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23 December 2021 Eastern Black Rail (Laterallus jamaicensis jamaicensis) Home Range and Habitat Use in Late Winter and Early Breeding Season in Coastal Texas, USA
Amanda A. Haverland, M. Clay Green, Floyd Weckerly, Jennifer K. Wilson
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Abstract

Habitat use by the Eastern Black Rail (Laterallus jamaicensis jamaicensis) in coastal Texas, USA is poorly understood. To provide data for effective management of the subspecies in Texas, home range size was estimated and habitat use was examined. From February-May of 2017 and 2018, regular locations of 13 radio-transmitted Eastern Black Rails were obtained at San Bernard National Wildlife Refuge, Texas. The mean fixed kernel home range for birds with ≥ 24 relocations was 2.3 ha, with a mean core area of 0.43 ha. Average 95% MCP home range was 0.98 ha with a mean core area of 0.12 ha. During radio tracking, an Eastern Black Rail nest was found on 19 March 2018, the earliest on record for the state. Birds used the Salt and Brackish High Tidal Marsh, Salty Prairie, and Baccharis (Baccharis spp.) Shrubland, and avoided Salt and Brackish Low Tidal Marsh. Home ranges contained a gently sloping elevation gradient suggesting the importance of on-foot access to higher ground. Protection and restoration of Salty Prairie, and Salt and Brackish High Tidal Marsh is recommended for maintaining Eastern Black Rail populations in coastal Texas.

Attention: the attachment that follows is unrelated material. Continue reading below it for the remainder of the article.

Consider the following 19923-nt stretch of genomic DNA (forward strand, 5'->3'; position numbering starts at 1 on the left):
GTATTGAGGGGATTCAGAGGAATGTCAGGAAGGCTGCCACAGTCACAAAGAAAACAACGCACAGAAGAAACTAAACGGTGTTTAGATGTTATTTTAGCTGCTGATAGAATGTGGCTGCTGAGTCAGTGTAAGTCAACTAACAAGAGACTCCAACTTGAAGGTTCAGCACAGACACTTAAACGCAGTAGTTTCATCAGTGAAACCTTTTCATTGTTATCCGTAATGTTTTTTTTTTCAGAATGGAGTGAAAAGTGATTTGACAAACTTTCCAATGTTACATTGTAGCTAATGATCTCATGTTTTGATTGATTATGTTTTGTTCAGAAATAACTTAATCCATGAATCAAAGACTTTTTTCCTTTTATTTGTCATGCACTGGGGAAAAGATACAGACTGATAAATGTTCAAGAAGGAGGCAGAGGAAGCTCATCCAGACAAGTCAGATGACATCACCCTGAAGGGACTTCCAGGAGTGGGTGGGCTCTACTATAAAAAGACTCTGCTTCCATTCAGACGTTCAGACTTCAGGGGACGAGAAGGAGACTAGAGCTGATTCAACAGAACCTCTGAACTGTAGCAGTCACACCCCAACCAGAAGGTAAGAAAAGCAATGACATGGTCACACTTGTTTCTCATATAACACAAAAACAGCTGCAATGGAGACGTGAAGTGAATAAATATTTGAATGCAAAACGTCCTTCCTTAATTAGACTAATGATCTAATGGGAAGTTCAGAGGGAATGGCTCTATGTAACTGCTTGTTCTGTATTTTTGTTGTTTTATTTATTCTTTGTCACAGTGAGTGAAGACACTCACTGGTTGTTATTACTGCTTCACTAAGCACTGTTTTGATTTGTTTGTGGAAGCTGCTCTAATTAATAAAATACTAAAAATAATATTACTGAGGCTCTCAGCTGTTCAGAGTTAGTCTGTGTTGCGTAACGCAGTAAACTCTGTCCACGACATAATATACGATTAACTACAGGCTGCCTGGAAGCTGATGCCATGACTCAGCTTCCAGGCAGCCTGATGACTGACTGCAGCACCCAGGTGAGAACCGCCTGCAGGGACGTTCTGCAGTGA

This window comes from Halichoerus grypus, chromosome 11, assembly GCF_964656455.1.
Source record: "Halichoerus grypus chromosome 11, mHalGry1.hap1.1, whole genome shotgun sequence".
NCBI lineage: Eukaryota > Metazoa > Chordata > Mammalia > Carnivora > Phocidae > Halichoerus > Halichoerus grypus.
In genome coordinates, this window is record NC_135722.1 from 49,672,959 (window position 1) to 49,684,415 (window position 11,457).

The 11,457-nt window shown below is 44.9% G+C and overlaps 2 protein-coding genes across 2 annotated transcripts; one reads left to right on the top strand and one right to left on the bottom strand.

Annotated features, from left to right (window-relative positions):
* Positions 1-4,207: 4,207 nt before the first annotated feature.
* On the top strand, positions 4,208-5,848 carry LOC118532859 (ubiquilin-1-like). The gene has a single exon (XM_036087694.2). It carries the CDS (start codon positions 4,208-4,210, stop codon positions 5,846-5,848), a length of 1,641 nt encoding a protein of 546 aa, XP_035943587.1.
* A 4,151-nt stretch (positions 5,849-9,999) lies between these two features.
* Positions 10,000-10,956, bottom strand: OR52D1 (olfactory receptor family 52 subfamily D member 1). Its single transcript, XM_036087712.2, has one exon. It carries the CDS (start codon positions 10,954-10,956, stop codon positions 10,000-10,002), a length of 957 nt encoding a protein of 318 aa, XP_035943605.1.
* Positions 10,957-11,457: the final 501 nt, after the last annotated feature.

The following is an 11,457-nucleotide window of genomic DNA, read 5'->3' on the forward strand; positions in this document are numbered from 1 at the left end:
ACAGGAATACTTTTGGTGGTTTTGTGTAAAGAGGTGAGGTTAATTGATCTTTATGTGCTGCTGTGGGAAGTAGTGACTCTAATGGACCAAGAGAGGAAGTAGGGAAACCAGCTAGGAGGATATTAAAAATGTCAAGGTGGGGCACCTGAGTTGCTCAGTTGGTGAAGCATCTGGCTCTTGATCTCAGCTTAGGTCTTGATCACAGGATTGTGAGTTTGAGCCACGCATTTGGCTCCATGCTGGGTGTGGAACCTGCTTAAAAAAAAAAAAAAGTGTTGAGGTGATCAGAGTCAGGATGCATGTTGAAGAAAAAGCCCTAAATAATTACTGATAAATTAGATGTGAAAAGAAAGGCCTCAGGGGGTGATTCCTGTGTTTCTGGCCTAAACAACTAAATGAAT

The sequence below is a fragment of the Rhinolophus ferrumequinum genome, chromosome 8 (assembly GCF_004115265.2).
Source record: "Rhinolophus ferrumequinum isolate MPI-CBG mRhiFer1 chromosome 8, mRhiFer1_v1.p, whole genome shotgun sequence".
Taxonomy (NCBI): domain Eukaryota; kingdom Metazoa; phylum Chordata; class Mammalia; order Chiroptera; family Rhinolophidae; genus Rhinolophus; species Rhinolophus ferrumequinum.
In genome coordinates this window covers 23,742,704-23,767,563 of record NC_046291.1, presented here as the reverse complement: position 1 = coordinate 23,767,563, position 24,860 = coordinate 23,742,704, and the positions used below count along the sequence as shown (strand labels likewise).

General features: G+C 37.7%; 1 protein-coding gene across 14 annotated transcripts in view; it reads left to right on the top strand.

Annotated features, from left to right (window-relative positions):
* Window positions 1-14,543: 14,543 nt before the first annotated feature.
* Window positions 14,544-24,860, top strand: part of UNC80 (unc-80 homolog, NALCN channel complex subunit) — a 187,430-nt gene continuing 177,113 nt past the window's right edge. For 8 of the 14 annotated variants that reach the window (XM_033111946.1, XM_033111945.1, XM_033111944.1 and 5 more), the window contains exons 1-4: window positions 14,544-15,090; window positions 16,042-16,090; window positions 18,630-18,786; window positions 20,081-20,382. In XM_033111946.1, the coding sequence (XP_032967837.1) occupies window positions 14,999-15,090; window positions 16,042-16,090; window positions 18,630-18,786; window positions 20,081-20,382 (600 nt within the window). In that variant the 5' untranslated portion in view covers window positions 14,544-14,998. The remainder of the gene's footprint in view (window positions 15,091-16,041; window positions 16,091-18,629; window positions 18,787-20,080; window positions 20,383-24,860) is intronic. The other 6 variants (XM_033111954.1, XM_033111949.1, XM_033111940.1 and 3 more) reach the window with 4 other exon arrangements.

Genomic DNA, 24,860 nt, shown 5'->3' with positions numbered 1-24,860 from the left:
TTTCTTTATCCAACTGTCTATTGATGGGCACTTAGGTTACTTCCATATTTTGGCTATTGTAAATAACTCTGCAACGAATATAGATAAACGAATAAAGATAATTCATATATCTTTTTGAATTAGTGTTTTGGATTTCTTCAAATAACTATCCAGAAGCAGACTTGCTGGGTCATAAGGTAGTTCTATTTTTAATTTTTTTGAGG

Amanda A. Haverland, M. Clay Green, Floyd Weckerly, and Jennifer K. Wilson "Eastern Black Rail (Laterallus jamaicensis jamaicensis) Home Range and Habitat Use in Late Winter and Early Breeding Season in Coastal Texas, USA," Waterbirds 44(2), 222-233, (23 December 2021). https://doi.org/10.1675/063.044.0209
Received: 4 June 2020; Accepted: 15 July 2021; Published: 23 December 2021
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KEYWORDS
Black Rail
habitat use
home range
Laterallus jamaicensis jamaicensis
radio telemetry
Texas coastal marsh
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